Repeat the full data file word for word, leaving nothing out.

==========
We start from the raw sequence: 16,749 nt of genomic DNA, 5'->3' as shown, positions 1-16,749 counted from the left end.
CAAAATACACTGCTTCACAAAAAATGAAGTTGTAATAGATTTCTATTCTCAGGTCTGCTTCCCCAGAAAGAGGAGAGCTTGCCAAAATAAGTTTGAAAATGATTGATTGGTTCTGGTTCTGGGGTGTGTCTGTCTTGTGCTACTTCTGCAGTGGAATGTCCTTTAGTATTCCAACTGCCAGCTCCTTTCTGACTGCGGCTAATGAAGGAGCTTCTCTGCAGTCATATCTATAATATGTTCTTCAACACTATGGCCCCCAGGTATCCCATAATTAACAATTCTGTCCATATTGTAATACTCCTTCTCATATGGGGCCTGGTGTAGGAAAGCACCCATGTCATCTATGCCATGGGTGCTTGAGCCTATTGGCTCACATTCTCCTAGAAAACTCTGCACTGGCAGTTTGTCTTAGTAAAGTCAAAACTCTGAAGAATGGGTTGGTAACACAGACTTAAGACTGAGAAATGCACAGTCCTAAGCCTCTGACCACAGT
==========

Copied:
We start from the raw sequence: 16,749 nt of genomic DNA, 5'->3' as shown, positions 1-16,749 counted from the left end.
CAAAATACACTGCTTCACAAAAAATGAAGTTGTAATAGATTTCTATTCTCAGGTCTGCTTCCCCAGAAAGAGGAGAGCTTGCCAAAATAAGTTTGAAAATGATTGATTGGTTCTGGTTCTGGGGTGTGTCTGTCTTGTGCTACTTCTGCAGTGGAATGTCCTTTAGTATTCCAACTGCCAGCTCCTTTCTGACTGCGGCTAATGAAGGAGCTTCTCTGCAGTCATATCTATAATATGTTCTTCAACACTATGGCCCCCAGGTATCCCATAATTAACAATTCTGTCCATATTGTAATACTCCTTCTCATATGGGGCCTGGTGTAGGAAAGCACCCATGTCATCTATGCCATGGGTGCTTGAGCCTATTGGCTCACATTCTCCTAGAAAACTCTGCACTGGCAGTTTGTCTTAGTAAAGTCAAAACTCTGAAGAATGGGTTGGTAACACAGACTTAAGACTGAGAAATGCACAGTCCTAAGCCTCTGACCACAGT